Dole: Gingrich Needs 'Rehab,' Clinton OK, Liddy in 2000?
WASHINGTON (AllPolitics, Feb. 3) -- Redemption for House Speaker Newt Gingrich with the American public is possible, but, "I think Newt's going to have some 'rehab,' he's going to have to work at it," said former GOP presidential candidate Bob Dole on NBC's "Today" show. "He's going to have to demonstrate to the American people -- we can all talk back and forth -- but the bottom line is they want to trust their leaders. They want somebody they can believe in, somebody they can trust, and I think Newt's going to work very hard at regaining that trust. He needs to. For himself, for the House, for the party and for the country. He is the speaker." Dole also said he respected President Bill Clinton as a person and as a president, and would be willing to help him out if Clinton asked in a "non-partisan, non-political genuine" way. When asked whether his wife, Elizabeth, a former labor secretary who heads the American Red Cross, would run for president in 2000, he replied, "She might. I'd like to see her do what she thinks she can do to make a difference."
O'Donnell Works Her Charm On First Lady
WASHINGTON (AllPolitics, Feb. 3) -- Despite the first lady's forceful denial of her musical abilities -- "I can't carry a tune, not even in the shower" -- Rosie O'Donnell convinced Hillary Rodham Clinton to sing a duet on O'Donnell's talk show Monday. Clinton said she and her husband want America to lighten up. "We're trying to get everyone in a good mood," she told O'Donnell. Clinton brought along a basket of White-House stamped M&M candy boxes for O'Donnell. She also bestowed empty M&M boxes, used tea bags, some towels and golf balls dented by the president on the show's other guest, Oscar the Grouch from PBS's "Sesame Street." ( 864K QuickTime movie)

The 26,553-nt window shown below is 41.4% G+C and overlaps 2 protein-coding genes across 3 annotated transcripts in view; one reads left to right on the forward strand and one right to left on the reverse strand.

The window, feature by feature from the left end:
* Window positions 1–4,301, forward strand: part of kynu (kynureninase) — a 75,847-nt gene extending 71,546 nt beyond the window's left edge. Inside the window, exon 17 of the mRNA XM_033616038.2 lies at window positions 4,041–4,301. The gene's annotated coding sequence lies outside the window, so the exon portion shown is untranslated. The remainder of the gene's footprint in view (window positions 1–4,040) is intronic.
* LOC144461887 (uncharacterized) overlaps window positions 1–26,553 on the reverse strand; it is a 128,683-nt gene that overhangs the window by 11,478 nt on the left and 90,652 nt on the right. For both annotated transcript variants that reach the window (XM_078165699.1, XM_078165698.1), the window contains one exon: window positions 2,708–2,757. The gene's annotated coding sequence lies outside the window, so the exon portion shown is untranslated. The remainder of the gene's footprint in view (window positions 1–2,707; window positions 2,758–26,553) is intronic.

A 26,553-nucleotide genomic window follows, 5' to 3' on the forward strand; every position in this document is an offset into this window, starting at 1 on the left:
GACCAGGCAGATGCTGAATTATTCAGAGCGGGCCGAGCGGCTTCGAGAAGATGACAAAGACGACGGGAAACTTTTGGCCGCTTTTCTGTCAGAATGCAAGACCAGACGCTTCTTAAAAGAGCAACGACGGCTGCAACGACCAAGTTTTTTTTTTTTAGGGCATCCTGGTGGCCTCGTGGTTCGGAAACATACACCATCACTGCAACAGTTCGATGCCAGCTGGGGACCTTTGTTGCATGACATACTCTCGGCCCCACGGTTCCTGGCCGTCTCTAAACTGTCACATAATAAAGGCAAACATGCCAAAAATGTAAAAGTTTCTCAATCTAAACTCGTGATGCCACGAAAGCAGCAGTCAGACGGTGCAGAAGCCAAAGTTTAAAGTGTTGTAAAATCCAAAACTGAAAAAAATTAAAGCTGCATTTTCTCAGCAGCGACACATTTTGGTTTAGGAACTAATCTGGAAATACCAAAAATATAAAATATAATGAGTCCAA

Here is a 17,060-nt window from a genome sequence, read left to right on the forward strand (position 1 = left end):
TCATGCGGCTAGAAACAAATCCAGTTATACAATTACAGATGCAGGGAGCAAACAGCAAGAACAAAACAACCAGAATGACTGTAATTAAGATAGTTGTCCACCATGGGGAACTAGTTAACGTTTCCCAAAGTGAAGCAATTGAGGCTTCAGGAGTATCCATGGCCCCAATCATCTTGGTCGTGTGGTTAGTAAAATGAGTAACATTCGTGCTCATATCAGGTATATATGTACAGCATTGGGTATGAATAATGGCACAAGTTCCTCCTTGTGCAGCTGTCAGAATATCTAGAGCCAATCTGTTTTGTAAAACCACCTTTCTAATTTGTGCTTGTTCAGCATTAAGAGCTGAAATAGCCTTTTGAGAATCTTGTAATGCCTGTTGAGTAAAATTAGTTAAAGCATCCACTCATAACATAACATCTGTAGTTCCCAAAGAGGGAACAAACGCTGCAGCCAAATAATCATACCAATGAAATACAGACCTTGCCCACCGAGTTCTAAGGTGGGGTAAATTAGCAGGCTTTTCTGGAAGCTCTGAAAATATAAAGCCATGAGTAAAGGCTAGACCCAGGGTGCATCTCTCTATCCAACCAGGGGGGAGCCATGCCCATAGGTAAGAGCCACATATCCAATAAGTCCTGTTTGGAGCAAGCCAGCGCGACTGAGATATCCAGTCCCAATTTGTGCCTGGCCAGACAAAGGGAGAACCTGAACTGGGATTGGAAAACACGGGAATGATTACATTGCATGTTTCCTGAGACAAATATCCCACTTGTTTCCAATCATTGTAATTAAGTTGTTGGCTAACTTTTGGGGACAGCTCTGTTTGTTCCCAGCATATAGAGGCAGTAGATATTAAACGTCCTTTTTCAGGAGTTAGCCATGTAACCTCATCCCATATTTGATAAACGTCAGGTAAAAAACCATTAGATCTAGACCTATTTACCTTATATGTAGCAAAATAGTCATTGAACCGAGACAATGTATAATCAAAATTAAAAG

'Microcredit Summit' Gets Macro Attention In Capital
WASHINGTON (AllPolitics, Feb. 3) -- But the first lady's Monday wasn't all about singing and M&M's. Clinton also told the first Microcredit Summit in Washington that very small loans -- dubbed "microcredit" by advocates -- can bring vast changes to the world's poor. "Although it is called microcredit, this is a big idea with vast potential whether we are talking about a rural area in South Asia or the inner city," Mrs. Clinton said. "It's an invaluable tool in alleviating poverty, promoting self-sufficiency and stimulating the economy." Treasury Secretary Robert Rubin also addressed the group, saying the concept of loaning the poor as little as $100 to start businesses could help bring them into the economic mainstream. "It's empowering the disenfranchised," he said.
Globe: Grand Jury Investigating Rep. Shuster
BOSTON (AllPolitics, Feb. 3) -- The Boston Globe reported today that a federal grand jury is investigating influence-peddling allegations against veteran Rep. Bud Shuster (R-Pa.), who chairs the House Transportation and Infrastructure Committee. The panel is reportedly looking into whether Shuster and a staff member may have provided improper aid to two Boston businessmen in land disputes over the city's "Big Dig" tunnel project. The two businessmen, Richard Goldberg and Nicholas Contos, both contributed heavily to Shuster's re-election campaigns over the past few years.
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